Metro police hope summer camp keeps children out of gangs
NASHVILLE, Tenn. – The Metro Nashville Police Department has created a summer camp to keep kids out of trouble.
Police said the boredom from being out of school can be the perfect combination to ease some children into gangs.
Metro police have created GREAT camp—Gang Resistance Education and Training—hoping to keep children out of violence in the present and future.
"We try and get to them early where we can influence their minds and hearts early on before they reach other people in the street that might try to influence them as well," Metro Officer Harold Wells told Nashville's News 2. "We try and get them to make better decisions regarding their futures gangs and drugs and that sort of thing."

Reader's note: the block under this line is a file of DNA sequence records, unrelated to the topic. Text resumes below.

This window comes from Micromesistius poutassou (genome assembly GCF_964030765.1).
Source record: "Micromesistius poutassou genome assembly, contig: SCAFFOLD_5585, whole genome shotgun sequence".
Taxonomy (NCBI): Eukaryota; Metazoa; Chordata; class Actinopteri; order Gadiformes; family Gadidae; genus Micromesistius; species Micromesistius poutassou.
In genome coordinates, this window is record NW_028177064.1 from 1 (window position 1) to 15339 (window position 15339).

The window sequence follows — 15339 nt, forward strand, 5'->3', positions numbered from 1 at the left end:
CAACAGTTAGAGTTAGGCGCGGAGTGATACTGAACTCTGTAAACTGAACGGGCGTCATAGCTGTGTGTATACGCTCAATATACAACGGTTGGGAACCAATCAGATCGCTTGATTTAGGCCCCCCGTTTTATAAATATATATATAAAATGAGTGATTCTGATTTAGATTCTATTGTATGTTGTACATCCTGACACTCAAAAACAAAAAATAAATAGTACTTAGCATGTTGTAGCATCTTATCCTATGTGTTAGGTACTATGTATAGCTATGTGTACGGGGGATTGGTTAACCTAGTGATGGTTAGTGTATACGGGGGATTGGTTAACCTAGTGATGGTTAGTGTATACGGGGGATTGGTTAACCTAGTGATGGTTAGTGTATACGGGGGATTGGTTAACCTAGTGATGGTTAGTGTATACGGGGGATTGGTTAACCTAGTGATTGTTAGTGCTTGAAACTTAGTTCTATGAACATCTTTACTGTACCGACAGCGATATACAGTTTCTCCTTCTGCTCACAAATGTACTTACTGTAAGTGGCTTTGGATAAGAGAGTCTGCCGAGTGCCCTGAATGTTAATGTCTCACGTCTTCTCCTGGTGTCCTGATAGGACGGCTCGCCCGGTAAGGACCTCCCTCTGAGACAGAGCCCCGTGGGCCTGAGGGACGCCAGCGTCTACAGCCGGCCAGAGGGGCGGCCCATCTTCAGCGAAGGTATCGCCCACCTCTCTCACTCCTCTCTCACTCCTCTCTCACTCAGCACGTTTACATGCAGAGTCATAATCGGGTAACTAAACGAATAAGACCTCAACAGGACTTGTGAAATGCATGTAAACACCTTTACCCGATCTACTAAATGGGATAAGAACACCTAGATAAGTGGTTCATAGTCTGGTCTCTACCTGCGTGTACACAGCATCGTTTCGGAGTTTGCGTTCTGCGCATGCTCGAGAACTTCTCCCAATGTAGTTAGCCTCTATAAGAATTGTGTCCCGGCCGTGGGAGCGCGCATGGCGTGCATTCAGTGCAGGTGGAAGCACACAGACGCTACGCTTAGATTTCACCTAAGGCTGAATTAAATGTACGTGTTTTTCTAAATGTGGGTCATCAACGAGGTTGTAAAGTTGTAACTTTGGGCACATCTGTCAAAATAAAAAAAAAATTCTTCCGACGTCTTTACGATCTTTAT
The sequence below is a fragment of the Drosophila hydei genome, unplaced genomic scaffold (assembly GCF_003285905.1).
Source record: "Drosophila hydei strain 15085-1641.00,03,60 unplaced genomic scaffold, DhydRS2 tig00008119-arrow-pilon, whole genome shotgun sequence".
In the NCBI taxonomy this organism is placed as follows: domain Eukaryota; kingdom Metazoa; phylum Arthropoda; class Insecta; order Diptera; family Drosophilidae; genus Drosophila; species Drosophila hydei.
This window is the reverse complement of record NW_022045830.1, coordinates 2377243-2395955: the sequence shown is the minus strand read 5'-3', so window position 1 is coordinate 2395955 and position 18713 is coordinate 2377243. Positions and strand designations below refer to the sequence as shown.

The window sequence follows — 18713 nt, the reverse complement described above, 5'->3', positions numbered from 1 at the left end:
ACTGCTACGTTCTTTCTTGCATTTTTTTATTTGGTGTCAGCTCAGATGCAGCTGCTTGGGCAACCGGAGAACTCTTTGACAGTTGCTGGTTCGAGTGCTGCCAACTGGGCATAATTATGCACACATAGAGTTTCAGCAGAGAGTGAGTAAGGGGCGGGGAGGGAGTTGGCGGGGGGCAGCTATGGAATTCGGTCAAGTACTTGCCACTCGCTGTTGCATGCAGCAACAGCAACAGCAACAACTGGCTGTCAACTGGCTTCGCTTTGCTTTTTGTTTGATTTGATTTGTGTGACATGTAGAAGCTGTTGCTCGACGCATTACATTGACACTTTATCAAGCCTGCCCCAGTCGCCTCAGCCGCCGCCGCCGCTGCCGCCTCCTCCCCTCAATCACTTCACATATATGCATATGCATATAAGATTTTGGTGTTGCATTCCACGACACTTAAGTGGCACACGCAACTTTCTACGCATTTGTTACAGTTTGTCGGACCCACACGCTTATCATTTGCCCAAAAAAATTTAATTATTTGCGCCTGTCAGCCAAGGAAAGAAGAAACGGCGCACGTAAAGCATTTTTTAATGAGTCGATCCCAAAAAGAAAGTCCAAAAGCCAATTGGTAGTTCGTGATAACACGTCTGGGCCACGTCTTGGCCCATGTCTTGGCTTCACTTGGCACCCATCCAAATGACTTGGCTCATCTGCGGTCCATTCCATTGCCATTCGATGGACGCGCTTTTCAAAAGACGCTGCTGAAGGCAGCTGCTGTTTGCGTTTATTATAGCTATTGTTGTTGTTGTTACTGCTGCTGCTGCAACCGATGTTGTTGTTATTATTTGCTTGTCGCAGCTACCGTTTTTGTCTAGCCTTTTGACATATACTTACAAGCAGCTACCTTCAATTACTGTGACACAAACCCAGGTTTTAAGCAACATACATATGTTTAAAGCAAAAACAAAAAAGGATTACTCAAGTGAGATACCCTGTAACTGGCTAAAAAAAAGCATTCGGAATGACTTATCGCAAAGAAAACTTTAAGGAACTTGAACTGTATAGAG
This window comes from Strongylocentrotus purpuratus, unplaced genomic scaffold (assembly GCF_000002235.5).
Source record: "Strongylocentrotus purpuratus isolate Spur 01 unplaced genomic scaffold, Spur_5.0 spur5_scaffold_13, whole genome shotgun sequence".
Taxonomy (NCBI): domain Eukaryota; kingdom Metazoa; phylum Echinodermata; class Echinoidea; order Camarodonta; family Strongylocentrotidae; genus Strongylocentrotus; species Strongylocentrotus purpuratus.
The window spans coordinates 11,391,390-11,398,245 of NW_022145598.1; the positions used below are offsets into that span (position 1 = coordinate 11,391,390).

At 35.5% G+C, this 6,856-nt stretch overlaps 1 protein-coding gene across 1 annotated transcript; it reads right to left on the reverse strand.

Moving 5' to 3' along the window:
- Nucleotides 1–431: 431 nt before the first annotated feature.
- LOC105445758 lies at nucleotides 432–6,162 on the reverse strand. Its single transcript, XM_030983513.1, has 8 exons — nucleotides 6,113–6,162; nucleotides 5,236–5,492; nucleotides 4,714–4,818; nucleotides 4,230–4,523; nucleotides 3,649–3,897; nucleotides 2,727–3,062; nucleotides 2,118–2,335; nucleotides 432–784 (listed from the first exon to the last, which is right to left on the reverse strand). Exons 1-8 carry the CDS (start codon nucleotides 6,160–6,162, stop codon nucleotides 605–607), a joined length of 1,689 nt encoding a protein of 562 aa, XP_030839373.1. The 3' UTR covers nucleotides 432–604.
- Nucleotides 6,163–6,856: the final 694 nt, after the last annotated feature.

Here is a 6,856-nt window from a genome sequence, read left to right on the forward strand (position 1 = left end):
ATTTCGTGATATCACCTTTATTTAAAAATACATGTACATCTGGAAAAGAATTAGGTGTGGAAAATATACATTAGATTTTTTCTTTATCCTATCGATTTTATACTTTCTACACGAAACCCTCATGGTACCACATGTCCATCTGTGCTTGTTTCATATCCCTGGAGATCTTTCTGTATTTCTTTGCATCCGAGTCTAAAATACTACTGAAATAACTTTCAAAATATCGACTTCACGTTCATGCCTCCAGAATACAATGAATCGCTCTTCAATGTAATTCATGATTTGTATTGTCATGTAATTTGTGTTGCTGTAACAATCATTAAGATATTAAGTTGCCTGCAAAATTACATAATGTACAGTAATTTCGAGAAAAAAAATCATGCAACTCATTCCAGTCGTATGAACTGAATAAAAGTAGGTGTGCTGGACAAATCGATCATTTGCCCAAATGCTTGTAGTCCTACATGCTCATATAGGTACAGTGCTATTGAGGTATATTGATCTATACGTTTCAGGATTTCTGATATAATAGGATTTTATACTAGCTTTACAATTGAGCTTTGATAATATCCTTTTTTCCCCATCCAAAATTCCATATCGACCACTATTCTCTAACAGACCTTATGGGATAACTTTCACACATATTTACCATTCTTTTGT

Bishop George Price of North Nashville's Bethesda Church of God is a police church Chaplin; he said when he's on call, it's not a question of if he'll get called but it's when.
"I know I'm going to get five or six calls a day, a night where some kid has been shot, something has happened I got to respond to it," Price told Nashville's News 2.
Price agrees youth have to be mentored early, even as young as five years old in order to keep them out of gangs.
Price said camps like GREAT are too few.
"It gives them mentorship," Price said. "It gives them a sense of activity, whereas you got them just floating from place to place, corner to corner and you got the gangs saying, ‘Nobody loves you we'll be your friends.'"
Around 100 children are taking part in the police summer camp and Metro hopes it means 100 children will turn their backs to a life of violence.
"Our overall objective is to form a positive relationship with the young people here so they can look at us in a much more positive light, so if they need something they can come to us," Wells said.
At the camp, children also take life skills courses, perform community service, and go on a field trip.